Roman historian Dio Cassius tells us that Caesar Augustus was so concerned about the declining marriage and birth rate in the empire, that he passed legislation that made promiscuity a crime. It penalized bachelors in their right to inherit, and bestowed political and tax advantages on fathers of three or more children. It’s likely that one of the reasons that Augustus authorized this particular censuses was to see whether his legislation was working. Another reason of course was to find a way to increase the Empire’s tax revenue without causing riots or revolts. Even the Roman Empire faced budgetary short falls.
Imagine taking two weeks off for everyone to go to their ancestral home to be counted. Well it did happen and we have evidence to show that such traveling was indeed done during a Roman census. A Roman document, dated 104 A.D., has been discovered in Egypt, in which citizens were specifically commanded to return to their original homes for the census. Another census document from 119 A.D. has been found in which an Egyptian man identifies himself by giving 6 different facts about himself including his and his parents name and original village, his age and profession. This document was signed by the village registrar and three official witnesses.
7 And she gave birth to her firstborn son and wrapped him in swaddling cloths and laid him in a manger, because there was no place for them in the inn. Luke 2:7 (ESV)
Caesar must have known the chaos he was inflicting upon his people, but probably didn’t lose any sleep over it. He had bigger fish to fry and as a Roman was more concerned with ensuring the glory of both the Empire and his family than anything else. Little did he know the part God had picked for him to play in his grand design.
Mary was well along in her pregnancy and Joseph tried to get a wavier for her, but there were none to be had. The Caesar spoke and the people either obeyed or answered to the Legions of Rome.
So they set off. Joseph told Mary he hoped to time it just right so that they would top the rise and see Jerusalem about sunrise of the fifth day. And so it happened. The exhausted young couple saw the golden temple ablaze with beauty as the setting sun spotlighted it before slipping below the horizon. Both agreed that as horrible as Herod was this was one thing he had done right.
If they continued on that evening it would have been a difficult trip. Night time travel was almost unknown during the time of Christ. Only the desperate or those with no other choice would risk the robbers that skulked in the shadows and the evil spirits that were said to roam the night.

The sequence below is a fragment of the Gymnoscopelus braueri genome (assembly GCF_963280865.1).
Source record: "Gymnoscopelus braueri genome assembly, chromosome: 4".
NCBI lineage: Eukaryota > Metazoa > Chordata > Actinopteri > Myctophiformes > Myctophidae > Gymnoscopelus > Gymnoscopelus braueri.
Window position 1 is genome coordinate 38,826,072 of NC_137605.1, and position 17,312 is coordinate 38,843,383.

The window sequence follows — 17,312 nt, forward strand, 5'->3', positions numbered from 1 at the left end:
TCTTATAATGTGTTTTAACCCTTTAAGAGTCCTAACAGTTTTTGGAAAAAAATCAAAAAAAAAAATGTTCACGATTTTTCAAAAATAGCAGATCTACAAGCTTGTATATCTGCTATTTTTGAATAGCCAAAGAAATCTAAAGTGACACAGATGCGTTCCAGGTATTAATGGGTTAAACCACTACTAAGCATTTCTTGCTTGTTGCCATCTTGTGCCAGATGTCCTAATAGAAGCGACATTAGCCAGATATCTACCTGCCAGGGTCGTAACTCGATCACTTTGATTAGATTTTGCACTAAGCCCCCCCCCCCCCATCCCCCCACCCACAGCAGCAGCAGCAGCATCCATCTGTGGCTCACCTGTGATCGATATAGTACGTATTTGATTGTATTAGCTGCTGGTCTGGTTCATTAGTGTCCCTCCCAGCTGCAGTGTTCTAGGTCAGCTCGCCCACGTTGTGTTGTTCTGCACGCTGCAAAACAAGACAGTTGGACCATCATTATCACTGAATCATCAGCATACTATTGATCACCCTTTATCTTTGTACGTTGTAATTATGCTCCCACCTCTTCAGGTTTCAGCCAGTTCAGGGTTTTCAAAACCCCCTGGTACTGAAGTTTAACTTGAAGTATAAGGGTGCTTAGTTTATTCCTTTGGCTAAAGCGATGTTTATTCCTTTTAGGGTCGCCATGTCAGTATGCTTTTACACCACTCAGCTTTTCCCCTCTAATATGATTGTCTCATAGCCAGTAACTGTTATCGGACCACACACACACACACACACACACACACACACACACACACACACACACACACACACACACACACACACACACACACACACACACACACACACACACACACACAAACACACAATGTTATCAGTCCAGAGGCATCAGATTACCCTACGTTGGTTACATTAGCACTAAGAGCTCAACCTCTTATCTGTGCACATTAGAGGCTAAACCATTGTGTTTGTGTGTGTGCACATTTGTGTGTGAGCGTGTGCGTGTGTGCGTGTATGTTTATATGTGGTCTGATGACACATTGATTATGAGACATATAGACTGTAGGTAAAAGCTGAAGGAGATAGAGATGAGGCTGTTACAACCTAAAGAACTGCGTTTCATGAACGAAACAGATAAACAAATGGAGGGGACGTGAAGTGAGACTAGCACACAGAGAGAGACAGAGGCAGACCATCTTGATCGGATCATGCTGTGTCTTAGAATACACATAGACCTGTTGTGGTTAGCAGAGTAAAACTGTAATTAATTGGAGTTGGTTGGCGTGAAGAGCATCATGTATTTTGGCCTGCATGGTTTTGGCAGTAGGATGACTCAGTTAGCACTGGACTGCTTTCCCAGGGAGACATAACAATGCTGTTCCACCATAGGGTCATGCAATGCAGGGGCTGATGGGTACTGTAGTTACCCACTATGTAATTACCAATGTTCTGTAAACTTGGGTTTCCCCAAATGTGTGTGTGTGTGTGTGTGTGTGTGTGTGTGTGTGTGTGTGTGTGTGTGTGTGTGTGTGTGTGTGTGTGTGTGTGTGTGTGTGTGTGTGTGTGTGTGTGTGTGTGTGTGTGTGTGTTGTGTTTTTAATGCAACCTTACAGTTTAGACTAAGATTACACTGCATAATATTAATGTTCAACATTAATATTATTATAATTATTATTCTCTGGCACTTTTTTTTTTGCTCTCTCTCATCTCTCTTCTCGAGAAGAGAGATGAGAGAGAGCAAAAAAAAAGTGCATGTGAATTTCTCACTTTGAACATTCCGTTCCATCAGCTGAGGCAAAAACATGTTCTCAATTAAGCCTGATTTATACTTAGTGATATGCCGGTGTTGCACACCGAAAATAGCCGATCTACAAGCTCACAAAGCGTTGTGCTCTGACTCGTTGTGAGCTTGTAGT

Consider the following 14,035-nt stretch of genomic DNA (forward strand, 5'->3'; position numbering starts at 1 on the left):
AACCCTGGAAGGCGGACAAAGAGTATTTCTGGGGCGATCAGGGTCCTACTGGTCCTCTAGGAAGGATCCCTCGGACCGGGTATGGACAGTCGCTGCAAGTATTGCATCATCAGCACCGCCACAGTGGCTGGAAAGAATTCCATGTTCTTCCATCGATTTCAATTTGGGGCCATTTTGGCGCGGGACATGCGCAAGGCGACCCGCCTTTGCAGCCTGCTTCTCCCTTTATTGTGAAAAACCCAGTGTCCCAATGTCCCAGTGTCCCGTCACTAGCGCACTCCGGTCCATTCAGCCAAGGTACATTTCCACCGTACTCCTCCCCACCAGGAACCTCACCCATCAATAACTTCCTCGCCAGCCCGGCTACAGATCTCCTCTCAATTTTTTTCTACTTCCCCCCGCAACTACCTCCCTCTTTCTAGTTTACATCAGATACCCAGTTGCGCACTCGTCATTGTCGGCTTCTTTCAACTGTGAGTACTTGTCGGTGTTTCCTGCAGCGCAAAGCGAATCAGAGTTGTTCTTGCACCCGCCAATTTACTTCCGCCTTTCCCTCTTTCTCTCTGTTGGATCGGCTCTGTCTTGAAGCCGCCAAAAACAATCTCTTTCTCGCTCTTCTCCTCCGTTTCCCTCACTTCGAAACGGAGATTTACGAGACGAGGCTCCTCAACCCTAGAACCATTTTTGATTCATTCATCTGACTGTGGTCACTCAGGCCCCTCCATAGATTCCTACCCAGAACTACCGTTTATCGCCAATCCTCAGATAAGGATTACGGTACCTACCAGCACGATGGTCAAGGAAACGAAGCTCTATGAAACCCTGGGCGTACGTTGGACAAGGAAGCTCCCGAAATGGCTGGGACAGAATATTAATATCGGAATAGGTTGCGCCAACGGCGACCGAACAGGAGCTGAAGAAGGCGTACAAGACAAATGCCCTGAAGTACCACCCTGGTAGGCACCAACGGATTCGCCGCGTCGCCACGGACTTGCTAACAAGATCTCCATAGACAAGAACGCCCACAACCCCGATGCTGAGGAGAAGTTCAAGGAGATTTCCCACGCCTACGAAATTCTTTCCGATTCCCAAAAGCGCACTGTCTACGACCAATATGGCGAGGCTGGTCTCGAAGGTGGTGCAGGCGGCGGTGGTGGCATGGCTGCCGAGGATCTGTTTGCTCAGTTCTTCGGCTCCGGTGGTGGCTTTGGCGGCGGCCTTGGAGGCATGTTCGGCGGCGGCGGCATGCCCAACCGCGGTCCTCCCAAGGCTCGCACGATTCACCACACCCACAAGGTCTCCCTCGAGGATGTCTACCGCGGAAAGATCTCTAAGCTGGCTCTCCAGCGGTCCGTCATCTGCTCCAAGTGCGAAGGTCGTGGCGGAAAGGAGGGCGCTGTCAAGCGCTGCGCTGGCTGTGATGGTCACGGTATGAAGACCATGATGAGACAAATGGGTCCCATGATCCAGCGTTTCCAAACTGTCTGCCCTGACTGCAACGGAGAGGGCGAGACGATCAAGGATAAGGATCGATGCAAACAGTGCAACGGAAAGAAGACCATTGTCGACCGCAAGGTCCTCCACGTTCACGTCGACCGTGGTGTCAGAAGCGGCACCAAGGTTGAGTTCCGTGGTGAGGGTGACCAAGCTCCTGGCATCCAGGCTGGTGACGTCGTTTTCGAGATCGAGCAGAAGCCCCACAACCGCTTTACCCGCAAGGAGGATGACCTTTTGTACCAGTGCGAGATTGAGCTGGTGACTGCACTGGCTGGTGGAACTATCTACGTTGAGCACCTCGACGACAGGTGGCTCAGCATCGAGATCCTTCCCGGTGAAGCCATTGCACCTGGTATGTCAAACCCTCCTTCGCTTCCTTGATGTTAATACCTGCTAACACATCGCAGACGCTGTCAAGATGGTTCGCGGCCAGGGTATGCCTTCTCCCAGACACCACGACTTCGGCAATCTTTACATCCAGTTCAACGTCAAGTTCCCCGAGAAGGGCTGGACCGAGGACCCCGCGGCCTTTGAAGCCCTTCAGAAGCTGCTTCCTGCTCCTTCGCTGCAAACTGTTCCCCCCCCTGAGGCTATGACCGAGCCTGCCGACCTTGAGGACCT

The road from Jerusalem to Bethlehem curved broadly and climbed steadily. To their left the drop into the valley was sharp. They could see the shepherds four hundred feet below and sometimes even hear them as they whistled at their sheep.
Mary was uncomfortable after these many days on the donkey but made light of her discomfort. Finally they entered the city of David and at first both Joseph and his young wife must have shared a sigh of relief. At last they had arrived. Now to find a place to stay and relax.
Only there were no places to stay. Joseph had never seen anyplace so jammed with people. There were people everywhere. Camping in the town square and along the roads. Every house was full and the Inn had been long since been filled to capacity.
At that time Bethlehem consisted of one main road running north and south and just two cross streets. The Inn was on the left, built on a rocky cliff and Joseph quickly found out there was no room there. His heart must have sank. What could do now? His very pregnant Mary needed shelter and soon. The situation became even more dire as Mary announced she was beginning to feel what she was sure were labor pains.
Joseph went back to the owner of the Inn and pleaded his case. His wife needed help and needed a quiet and private place to give birth now. Perhaps the owner’s wife reminded his husband of the little cave back which served as stable.
Joseph thanked them and then went to break the humiliating news to Mary. Did he feel shame at being such a poor provider for his wife? Perhaps but Mary was just grateful to have a place to go to prepare for the birth which was going to happen and happen soon.
According to Jewish custom at that time all births were to be overseen by a Midwife. Midwifes were skilled and common in that era. Sometimes they were even called to help at the birth of animals. Did Mary and Joseph have a midwife with them that holy night? The New Testament, the sole source for information about Christ’s birth, says nothing about it either way. So while it is possible we simply do not know.
Mary would have worn a long sleeved garment designed to preserve her modesty throughout the birthing process. She would have been experienced at assisting in many births so what she about to undergo was no surprise to her. God had brought her to his point and He would see her through and bring forth His Son into the world.
As her labor pains increased Joseph tried, with varying levels of success, to be calm and helpful. Both of them know God’s was present with them in the darkness so they did not fear. But neither of these young people from rural Israel knew the wonders and the terror that lay just ahead of them.